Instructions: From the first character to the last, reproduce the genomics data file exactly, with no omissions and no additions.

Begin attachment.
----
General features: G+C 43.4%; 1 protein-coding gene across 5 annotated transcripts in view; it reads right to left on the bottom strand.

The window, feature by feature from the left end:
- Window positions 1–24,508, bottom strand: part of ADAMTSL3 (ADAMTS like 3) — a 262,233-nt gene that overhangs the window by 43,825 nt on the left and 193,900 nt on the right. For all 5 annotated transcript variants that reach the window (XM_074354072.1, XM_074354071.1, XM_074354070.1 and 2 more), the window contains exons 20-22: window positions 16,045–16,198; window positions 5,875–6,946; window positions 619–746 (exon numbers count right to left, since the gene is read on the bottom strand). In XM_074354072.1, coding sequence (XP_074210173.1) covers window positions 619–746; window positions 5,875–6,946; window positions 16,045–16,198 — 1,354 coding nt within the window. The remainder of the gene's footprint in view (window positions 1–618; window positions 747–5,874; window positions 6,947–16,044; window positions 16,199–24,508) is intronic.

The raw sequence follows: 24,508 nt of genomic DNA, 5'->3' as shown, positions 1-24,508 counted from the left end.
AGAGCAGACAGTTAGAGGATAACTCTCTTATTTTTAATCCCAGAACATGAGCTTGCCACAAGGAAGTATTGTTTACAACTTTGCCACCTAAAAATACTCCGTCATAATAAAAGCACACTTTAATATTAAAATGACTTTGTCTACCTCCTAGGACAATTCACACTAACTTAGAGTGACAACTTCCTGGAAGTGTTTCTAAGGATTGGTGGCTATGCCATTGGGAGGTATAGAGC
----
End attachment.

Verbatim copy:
General features: G+C 43.4%; 1 protein-coding gene across 5 annotated transcripts in view; it reads right to left on the bottom strand.

The window, feature by feature from the left end:
- Window positions 1–24,508, bottom strand: part of ADAMTSL3 (ADAMTS like 3) — a 262,233-nt gene that overhangs the window by 43,825 nt on the left and 193,900 nt on the right. For all 5 annotated transcript variants that reach the window (XM_074354072.1, XM_074354071.1, XM_074354070.1 and 2 more), the window contains exons 20-22: window positions 16,045–16,198; window positions 5,875–6,946; window positions 619–746 (exon numbers count right to left, since the gene is read on the bottom strand). In XM_074354072.1, coding sequence (XP_074210173.1) covers window positions 619–746; window positions 5,875–6,946; window positions 16,045–16,198 — 1,354 coding nt within the window. The remainder of the gene's footprint in view (window positions 1–618; window positions 747–5,874; window positions 6,947–16,044; window positions 16,199–24,508) is intronic.

The raw sequence follows: 24,508 nt of genomic DNA, 5'->3' as shown, positions 1-24,508 counted from the left end.
AGAGCAGACAGTTAGAGGATAACTCTCTTATTTTTAATCCCAGAACATGAGCTTGCCACAAGGAAGTATTGTTTACAACTTTGCCACCTAAAAATACTCCGTCATAATAAAAGCACACTTTAATATTAAAATGACTTTGTCTACCTCCTAGGACAATTCACACTAACTTAGAGTGACAACTTCCTGGAAGTGTTTCTAAGGATTGGTGGCTATGCCATTGGGAGGTATAGAGC